Want to read more?
We value our content and access to our full site is only available with a subscription. Your subscription entitles you to 7-day-a-week access to our website, plus a full digital copy of that week’s paper to read on your pc/mac or mobile device. In addition, your subscription includes access to digital archive copies from 2006 onwards.
Just want to read one issue? No problem you can subscribe for just one week (or longer if you wish).
technical support? Click here
Last year I interviewed Claire Wortley from Morar about her website Moods, Meds and Miracles where she shares her journey of living with mental ill health through a series of blog posts and audio readings.
Claire explained how she wanted to use her experiences with medication, therapy and a whole host of self help tools to help others.
She told me: ‘I have this overflowing toolkit of wellbeing ideas from all I have been through and I want to share it.’
The Mood Manager – your yearly joy diary, is the next tool in that tried and tested kit that Claire is hoping will help people. Available in paperback or spiral bound this is a self help book with a difference.
The first part is written by Claire and includes an introduction, a how to use this
book guide and explains how and why it will work. All of the rest is written by you, becoming what Claire calls ‘a personalised feel good reference guide’.
I caught up with Claire to find out more about her book and what sets it apart from other self-help books or gratitude diaries.
Claire, who uses her copy and rates her mood out of 10 every day told me about a darker time for her when she would consider her mood often as low as a two or three.
‘I was signed off work and really struggling,’ she said.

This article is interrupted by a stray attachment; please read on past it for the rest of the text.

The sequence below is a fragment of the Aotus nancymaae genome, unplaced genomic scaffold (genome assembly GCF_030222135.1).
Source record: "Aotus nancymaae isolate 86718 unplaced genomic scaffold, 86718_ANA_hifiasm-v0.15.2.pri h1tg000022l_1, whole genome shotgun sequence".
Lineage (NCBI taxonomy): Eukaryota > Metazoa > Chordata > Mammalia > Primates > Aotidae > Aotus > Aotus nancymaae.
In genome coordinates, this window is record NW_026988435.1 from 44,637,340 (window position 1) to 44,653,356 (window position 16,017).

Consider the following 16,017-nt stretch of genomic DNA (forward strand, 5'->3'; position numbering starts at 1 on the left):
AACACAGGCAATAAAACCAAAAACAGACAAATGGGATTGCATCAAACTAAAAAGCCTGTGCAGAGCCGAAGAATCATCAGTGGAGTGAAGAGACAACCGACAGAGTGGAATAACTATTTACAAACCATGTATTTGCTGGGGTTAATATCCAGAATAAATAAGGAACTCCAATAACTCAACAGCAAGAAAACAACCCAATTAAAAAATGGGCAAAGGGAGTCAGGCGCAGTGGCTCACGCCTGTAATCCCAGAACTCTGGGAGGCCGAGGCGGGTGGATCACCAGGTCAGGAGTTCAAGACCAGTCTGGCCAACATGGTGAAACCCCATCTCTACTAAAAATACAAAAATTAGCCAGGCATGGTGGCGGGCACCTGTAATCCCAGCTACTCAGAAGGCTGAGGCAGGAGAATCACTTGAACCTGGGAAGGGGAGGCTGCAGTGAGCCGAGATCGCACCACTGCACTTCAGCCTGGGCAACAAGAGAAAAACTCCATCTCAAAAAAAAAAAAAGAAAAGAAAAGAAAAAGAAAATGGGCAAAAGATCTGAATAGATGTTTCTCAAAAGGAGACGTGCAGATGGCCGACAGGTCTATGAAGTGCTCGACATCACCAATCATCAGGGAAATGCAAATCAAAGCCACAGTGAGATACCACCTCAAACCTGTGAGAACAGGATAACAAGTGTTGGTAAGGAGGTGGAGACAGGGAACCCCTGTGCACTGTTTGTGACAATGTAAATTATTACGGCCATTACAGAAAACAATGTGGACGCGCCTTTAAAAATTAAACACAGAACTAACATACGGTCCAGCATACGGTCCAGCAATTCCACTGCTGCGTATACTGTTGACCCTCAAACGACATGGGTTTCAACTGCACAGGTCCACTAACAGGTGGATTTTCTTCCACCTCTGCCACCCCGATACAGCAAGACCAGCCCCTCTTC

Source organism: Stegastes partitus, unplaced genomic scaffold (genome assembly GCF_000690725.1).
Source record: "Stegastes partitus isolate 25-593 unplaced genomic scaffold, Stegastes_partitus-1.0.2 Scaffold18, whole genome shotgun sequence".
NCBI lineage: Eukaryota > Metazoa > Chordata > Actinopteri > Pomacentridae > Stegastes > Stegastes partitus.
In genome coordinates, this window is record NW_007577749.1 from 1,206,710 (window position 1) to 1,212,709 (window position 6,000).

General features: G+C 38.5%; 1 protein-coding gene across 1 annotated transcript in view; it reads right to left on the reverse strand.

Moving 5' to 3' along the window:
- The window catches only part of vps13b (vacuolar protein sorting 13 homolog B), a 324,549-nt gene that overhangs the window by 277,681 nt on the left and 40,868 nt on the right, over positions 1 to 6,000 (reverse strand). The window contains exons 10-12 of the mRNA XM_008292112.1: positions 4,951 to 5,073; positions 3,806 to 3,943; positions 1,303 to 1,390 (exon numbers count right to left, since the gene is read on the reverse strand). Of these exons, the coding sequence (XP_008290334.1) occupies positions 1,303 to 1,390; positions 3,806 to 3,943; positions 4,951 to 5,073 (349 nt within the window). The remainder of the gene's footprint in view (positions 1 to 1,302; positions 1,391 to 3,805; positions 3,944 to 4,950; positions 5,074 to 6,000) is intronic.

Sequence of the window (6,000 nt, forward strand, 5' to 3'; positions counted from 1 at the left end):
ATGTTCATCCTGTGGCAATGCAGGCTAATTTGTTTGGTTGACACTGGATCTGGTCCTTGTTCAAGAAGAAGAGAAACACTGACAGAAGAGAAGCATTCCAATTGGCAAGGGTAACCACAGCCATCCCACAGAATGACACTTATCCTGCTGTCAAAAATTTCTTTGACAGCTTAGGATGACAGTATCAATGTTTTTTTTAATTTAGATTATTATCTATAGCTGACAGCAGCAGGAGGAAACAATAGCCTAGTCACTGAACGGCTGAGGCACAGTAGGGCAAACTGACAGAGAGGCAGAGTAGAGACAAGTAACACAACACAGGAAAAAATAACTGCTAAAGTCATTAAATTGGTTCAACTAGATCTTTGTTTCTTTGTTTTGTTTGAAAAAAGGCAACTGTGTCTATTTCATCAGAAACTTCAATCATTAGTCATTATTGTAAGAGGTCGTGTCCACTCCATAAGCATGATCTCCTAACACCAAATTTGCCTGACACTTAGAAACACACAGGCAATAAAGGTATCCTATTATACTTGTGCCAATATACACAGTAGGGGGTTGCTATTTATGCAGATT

‘People would often tell me to count my blessings and list all the things I should be grateful for; a roof over my head, a healthy child, a sunny day.
‘The reality was that I was simply not in a place to feel grateful for anything. Being told I should just made me feel even worse.
‘It was more likely to make me feel anger or guilt than gratitude.
‘One day I was sitting on my balcony and a butterfly landed on a plant next to me. For about 20 seconds I just forgot how awful I was feeling. I didn’t necessarily feel joy or anything close to it, but I stopped feeling dreadful.
‘As soon as it flew away all of my dark feelings returned but it was such an epiphany to realise that no matter how bad I was feeling I could still have moments that made me smile, laugh or even just forget my pain.’
Claire would record these tiny precious moments in her diary each evening, even though they were not every day or even every week and realised when she read her diaries back that the more she noted down the things which had brought her joy the more she grew into the habit of looking for them.
Over time her diaries grew into reference books for joyful and magical moments that Claire would refer to to remind herself of her capacity to find happiness and how and where she had done so.
The Mood Manager – your yearly joy diary comes with a plain blue cover featuring a beautiful photo of Loch Morar, somewhere Claire tells me is one of those joy filled magical places for her and is deliberately calm and non-attention seeking.
‘It’s your book, you are free to create whatever space brings you joy inside and outside, so if glitter, sparkles and bunny rabbit stickers are what makes you happy then that is what you should decorate it with,’ she added.
‘Inside is also a plain design – I wanted it to appeal to everyone so it’s age and
gender neutral, with no busy spaces, fussy fonts or colourful pictures, although of course you could add those if you wanted.’
At this point Claire holds up a fistful of brightly coloured pens and markers to show me that her own book most definitely gets made pretty as that is one of the things which brings her happiness.
Claire’s joy diary, recording moments of happiness, tracking her highs and lows and rating everything in life from relationships with friends and colleagues gives her a reference book to chart both her internal and external influences on how she is feeling.
She told me: ‘My diary is such a powerful tool for me. It gives me a sense of power and control, it is literally all about me.
‘I want to share that with others. The beauty of it is that there is no hard work to do, it is simply noticing and recording how you are doing and realising that however fleeting they feel the magical moments are still there.’
The Mood Manager by Claire Wortley is available from Amazon or from Claire via email at email@example.com.